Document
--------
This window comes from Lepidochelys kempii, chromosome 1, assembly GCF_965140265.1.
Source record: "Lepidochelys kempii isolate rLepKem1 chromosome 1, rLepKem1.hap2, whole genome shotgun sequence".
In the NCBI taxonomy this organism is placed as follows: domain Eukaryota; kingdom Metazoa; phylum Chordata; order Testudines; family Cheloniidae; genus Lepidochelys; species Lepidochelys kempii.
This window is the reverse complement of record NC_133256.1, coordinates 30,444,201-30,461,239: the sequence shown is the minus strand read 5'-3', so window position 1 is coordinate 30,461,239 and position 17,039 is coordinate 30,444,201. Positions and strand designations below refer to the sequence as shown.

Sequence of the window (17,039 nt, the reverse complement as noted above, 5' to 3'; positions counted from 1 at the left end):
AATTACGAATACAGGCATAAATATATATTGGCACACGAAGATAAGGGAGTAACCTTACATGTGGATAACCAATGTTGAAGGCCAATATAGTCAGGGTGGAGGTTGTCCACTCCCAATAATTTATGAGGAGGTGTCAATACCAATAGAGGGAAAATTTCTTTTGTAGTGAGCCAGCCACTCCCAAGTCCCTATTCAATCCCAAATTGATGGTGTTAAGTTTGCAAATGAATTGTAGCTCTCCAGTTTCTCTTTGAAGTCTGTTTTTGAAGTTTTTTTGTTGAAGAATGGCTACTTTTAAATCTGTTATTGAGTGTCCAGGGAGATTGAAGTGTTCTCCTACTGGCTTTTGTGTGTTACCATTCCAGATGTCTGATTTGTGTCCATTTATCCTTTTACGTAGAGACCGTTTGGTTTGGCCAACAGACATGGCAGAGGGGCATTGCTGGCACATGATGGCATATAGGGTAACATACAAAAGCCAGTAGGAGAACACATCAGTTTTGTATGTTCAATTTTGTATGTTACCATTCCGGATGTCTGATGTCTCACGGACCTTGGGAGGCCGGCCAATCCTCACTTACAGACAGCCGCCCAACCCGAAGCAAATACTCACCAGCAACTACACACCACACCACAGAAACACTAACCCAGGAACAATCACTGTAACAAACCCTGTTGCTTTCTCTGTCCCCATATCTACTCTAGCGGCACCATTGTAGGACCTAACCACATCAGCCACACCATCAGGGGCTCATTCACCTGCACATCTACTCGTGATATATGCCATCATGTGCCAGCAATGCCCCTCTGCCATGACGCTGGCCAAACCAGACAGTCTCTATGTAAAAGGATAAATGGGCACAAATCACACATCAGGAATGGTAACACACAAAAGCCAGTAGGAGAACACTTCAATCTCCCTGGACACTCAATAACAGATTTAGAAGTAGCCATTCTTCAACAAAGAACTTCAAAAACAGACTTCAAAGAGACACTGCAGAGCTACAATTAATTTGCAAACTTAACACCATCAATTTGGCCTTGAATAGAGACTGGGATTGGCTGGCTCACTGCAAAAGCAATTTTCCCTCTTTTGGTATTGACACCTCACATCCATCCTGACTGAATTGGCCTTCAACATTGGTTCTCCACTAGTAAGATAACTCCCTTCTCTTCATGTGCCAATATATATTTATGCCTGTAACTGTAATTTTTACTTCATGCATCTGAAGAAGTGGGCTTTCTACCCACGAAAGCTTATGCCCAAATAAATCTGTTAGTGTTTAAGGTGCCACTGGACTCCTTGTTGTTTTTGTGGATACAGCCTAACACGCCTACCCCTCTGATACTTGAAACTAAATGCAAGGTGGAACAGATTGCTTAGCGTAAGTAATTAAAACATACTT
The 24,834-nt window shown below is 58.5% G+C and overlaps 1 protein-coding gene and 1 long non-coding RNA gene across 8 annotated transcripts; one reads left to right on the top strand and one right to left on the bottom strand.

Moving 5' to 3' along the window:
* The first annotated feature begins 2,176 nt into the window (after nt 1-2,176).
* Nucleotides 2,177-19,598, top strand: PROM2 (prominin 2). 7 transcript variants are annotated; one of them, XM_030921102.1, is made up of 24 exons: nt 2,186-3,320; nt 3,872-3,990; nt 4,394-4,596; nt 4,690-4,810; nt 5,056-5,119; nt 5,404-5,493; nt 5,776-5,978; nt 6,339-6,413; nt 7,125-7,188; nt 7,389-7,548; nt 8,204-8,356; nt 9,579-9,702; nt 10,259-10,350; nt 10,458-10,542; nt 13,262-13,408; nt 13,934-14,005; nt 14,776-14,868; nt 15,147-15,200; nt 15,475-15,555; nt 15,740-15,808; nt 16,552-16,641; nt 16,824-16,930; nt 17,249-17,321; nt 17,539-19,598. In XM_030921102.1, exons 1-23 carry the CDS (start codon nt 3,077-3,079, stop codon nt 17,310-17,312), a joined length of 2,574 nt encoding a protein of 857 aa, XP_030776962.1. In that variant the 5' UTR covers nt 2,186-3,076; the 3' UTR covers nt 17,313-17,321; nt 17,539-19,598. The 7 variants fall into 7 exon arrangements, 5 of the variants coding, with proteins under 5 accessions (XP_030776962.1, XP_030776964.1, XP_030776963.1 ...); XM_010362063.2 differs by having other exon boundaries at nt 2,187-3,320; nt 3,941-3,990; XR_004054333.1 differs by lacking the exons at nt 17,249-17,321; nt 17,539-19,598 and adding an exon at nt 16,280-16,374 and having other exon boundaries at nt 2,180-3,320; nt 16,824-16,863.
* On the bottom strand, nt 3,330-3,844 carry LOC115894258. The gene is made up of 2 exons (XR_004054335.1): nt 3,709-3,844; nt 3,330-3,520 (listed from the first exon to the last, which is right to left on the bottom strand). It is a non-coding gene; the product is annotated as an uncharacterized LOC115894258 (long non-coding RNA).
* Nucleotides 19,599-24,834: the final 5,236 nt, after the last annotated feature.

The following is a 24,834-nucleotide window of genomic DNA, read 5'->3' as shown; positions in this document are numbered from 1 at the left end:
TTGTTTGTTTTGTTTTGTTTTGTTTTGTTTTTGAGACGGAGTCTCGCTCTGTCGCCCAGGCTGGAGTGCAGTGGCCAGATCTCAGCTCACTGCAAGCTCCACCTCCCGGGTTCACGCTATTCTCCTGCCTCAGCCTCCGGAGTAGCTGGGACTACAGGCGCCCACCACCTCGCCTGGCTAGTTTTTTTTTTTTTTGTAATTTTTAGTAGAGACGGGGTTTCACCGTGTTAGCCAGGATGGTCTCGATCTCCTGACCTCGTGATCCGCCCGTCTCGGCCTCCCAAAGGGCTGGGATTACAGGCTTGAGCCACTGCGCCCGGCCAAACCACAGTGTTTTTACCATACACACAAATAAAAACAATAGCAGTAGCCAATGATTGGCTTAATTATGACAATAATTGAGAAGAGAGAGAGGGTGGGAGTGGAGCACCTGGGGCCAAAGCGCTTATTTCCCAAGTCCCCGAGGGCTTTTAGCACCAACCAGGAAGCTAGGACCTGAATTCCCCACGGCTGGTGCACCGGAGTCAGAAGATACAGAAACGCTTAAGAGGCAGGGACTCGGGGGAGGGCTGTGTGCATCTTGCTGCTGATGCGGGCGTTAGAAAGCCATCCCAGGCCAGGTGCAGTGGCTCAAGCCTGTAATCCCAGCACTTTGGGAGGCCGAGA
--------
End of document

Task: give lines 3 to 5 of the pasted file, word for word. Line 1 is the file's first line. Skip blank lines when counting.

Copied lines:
In the NCBI taxonomy this organism is placed as follows: domain Eukaryota; kingdom Metazoa; phylum Chordata; order Testudines; family Cheloniidae; genus Lepidochelys; species Lepidochelys kempii.
This window is the reverse complement of record NC_133256.1, coordinates 30,444,201-30,461,239: the sequence shown is the minus strand read 5'-3', so window position 1 is coordinate 30,461,239 and position 17,039 is coordinate 30,444,201. Positions and strand designations below refer to the sequence as shown.

Sequence of the window (17,039 nt, the reverse complement as noted above, 5' to 3'; positions counted from 1 at the left end):